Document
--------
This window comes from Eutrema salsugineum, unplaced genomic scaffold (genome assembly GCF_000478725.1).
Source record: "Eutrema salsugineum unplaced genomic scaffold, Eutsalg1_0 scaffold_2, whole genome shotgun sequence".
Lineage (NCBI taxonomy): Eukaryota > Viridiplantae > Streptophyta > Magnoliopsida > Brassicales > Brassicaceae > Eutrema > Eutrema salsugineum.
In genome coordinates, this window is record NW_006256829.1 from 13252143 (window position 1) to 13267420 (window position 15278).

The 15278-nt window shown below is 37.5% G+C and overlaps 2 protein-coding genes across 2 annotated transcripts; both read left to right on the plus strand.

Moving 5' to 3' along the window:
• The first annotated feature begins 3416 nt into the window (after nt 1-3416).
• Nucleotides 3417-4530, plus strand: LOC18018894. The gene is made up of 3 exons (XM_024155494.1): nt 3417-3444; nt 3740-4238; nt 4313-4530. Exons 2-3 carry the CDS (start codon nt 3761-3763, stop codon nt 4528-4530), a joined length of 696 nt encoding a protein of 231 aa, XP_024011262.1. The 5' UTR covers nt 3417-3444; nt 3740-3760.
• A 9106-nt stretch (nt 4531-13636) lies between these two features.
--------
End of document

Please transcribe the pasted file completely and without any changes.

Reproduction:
This window comes from Eutrema salsugineum, unplaced genomic scaffold (genome assembly GCF_000478725.1).
Source record: "Eutrema salsugineum unplaced genomic scaffold, Eutsalg1_0 scaffold_2, whole genome shotgun sequence".
Lineage (NCBI taxonomy): Eukaryota > Viridiplantae > Streptophyta > Magnoliopsida > Brassicales > Brassicaceae > Eutrema > Eutrema salsugineum.
In genome coordinates, this window is record NW_006256829.1 from 13252143 (window position 1) to 13267420 (window position 15278).

The 15278-nt window shown below is 37.5% G+C and overlaps 2 protein-coding genes across 2 annotated transcripts; both read left to right on the plus strand.

Moving 5' to 3' along the window:
• The first annotated feature begins 3416 nt into the window (after nt 1-3416).
• Nucleotides 3417-4530, plus strand: LOC18018894. The gene is made up of 3 exons (XM_024155494.1): nt 3417-3444; nt 3740-4238; nt 4313-4530. Exons 2-3 carry the CDS (start codon nt 3761-3763, stop codon nt 4528-4530), a joined length of 696 nt encoding a protein of 231 aa, XP_024011262.1. The 5' UTR covers nt 3417-3444; nt 3740-3760.
• A 9106-nt stretch (nt 4531-13636) lies between these two features.